But nations such as Portugal, Spain, Italy or Greece already have huge public debt loads, which would make it difficult for them to recapitalize their banks. Spain, unable to shoulder the burden of its ailing lenders, has already applied for a bailout from its European partners to shore up its banks.
Dijsselbloem ln Tuesday defended his comments, saying it is logical to hold banks' owners and bondholders to account.
"Our approach to saving troubled banks is that it's no longer going to be directly for the account of the taxpayer and the government, but that we're trying to push the risks back to the banks and the ones who have invested riskily," he told Dutch broadcaster RTL.
But the ECB's Coeure rejected the idea of making the course taken in Cyprus a template for the bloc.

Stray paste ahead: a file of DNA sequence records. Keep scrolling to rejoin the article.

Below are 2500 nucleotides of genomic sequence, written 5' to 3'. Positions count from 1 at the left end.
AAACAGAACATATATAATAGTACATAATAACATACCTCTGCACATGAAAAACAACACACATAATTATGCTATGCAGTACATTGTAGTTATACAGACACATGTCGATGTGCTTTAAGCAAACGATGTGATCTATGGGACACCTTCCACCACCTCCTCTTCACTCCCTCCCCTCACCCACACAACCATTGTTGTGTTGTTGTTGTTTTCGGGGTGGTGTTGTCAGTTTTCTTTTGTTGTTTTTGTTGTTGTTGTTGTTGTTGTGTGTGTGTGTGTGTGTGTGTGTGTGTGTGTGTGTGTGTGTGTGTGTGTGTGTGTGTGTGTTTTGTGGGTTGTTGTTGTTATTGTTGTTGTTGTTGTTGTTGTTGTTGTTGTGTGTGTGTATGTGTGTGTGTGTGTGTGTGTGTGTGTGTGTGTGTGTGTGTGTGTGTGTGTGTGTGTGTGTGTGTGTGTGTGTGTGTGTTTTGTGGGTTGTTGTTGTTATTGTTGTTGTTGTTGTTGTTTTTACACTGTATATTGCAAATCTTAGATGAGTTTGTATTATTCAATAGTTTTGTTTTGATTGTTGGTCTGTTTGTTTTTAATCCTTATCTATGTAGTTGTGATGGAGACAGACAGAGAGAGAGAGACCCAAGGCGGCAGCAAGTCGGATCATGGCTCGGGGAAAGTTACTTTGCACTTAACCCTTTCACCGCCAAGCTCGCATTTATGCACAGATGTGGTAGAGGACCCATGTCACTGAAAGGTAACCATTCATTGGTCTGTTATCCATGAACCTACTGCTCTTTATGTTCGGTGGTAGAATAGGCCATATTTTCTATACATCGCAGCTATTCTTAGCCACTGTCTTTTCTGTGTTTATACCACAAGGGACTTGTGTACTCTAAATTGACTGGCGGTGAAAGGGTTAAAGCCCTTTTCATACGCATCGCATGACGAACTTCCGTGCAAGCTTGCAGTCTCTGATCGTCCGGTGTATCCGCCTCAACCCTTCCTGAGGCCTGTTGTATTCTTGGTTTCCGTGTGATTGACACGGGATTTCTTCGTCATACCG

"The experience in Cyprus is not a model," Coeure said. "I think Mr. Dijsselbloem was wrong to say what he said."
"Cyprus was bankrupt. That's a situation you don't have anywhere else in the eurozone," Coeure insisted. "The situation was so special that it required a special solution. There is no reason to use the same methods elsewhere," he said.
The European Commission, the bloc's executive arm, was also at pains to dispel fears ignited by Dijsselbloem's comments.
Spokeswoman Chantal Hughes said "we want a solution where the taxpayer stops paying for the banks' errors" but added that Cyprus was a unique situation and wasn't a "perfect model or a model that should be used again in the same way."
AP writers Toby Sterling in Amsterdam and Elaine Ganley in Paris contributed reporting.
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